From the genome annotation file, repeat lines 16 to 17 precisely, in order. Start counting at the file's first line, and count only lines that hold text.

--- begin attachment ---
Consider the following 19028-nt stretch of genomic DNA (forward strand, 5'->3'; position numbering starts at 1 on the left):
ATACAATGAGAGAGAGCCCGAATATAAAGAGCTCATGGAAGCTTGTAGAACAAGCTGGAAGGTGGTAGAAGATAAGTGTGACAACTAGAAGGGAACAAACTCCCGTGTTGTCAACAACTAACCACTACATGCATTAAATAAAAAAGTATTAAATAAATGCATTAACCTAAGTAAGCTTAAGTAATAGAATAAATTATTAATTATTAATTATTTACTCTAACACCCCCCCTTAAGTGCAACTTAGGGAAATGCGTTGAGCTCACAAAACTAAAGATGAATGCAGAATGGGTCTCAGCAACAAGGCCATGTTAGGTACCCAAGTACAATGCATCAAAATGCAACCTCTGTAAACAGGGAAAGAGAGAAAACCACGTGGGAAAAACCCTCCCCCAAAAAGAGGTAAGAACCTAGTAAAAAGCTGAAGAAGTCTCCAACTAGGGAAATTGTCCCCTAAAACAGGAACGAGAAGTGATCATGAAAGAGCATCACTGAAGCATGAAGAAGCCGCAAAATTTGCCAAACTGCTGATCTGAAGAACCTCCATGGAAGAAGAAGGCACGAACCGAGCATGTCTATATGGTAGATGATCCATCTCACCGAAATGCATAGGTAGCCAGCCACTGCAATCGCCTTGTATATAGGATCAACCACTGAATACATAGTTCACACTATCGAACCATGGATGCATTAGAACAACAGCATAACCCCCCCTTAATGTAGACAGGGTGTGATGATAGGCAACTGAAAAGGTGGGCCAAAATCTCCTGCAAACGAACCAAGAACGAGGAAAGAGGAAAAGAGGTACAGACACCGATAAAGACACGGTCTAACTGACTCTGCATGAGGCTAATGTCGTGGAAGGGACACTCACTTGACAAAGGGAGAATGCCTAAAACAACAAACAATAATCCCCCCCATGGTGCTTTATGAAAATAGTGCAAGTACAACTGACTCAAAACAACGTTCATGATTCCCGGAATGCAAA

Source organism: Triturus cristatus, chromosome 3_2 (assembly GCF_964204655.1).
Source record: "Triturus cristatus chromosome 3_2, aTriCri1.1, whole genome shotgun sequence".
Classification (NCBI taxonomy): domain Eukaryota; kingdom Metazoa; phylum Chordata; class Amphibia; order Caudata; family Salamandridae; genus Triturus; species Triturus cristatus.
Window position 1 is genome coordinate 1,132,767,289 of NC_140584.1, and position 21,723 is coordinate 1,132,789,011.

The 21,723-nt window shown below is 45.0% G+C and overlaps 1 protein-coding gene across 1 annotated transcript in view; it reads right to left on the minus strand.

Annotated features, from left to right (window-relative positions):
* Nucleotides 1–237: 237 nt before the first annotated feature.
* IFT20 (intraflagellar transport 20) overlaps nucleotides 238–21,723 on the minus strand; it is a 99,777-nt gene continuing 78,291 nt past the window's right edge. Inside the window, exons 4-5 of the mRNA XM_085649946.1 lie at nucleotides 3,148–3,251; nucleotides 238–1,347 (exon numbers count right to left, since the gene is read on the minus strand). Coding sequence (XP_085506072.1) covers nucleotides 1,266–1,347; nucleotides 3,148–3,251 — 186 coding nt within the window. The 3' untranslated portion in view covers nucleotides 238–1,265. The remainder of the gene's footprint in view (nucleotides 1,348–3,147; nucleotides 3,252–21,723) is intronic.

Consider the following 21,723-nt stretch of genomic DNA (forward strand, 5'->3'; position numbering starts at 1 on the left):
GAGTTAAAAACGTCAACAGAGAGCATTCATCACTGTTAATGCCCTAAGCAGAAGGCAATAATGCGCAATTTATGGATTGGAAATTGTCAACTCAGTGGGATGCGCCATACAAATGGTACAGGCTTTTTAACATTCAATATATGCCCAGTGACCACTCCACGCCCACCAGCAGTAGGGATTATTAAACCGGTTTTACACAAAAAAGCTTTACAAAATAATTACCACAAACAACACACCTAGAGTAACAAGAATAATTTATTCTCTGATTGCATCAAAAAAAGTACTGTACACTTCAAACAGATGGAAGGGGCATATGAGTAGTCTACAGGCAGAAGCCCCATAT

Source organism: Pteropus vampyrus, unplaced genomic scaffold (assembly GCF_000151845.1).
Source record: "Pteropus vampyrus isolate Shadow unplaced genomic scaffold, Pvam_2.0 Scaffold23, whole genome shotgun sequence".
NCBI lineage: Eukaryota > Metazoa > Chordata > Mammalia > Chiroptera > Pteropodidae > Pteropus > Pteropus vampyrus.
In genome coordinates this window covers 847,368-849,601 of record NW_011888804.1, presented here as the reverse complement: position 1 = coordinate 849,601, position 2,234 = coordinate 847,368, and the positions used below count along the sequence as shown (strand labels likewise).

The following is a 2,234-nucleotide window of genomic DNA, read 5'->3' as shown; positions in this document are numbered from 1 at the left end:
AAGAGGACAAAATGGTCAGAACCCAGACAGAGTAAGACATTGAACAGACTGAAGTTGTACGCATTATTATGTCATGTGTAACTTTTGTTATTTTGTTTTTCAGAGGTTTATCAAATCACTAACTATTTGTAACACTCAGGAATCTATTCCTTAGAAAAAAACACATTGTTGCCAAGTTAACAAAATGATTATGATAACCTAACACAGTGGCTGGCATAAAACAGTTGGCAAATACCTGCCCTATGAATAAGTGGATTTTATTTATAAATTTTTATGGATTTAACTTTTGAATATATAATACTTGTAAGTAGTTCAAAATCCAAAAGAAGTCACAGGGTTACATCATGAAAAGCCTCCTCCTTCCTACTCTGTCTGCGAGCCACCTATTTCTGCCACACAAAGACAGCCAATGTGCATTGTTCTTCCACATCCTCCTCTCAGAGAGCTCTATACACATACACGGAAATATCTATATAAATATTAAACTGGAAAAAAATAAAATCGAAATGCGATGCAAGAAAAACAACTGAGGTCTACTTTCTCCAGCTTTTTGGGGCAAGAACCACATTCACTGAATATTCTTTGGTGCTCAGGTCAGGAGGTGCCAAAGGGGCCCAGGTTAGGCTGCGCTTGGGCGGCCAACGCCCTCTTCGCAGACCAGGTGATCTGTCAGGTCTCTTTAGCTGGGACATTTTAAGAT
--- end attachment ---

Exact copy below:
In genome coordinates this window covers 847,368-849,601 of record NW_011888804.1, presented here as the reverse complement: position 1 = coordinate 849,601, position 2,234 = coordinate 847,368, and the positions used below count along the sequence as shown (strand labels likewise).

The following is a 2,234-nucleotide window of genomic DNA, read 5'->3' as shown; positions in this document are numbered from 1 at the left end: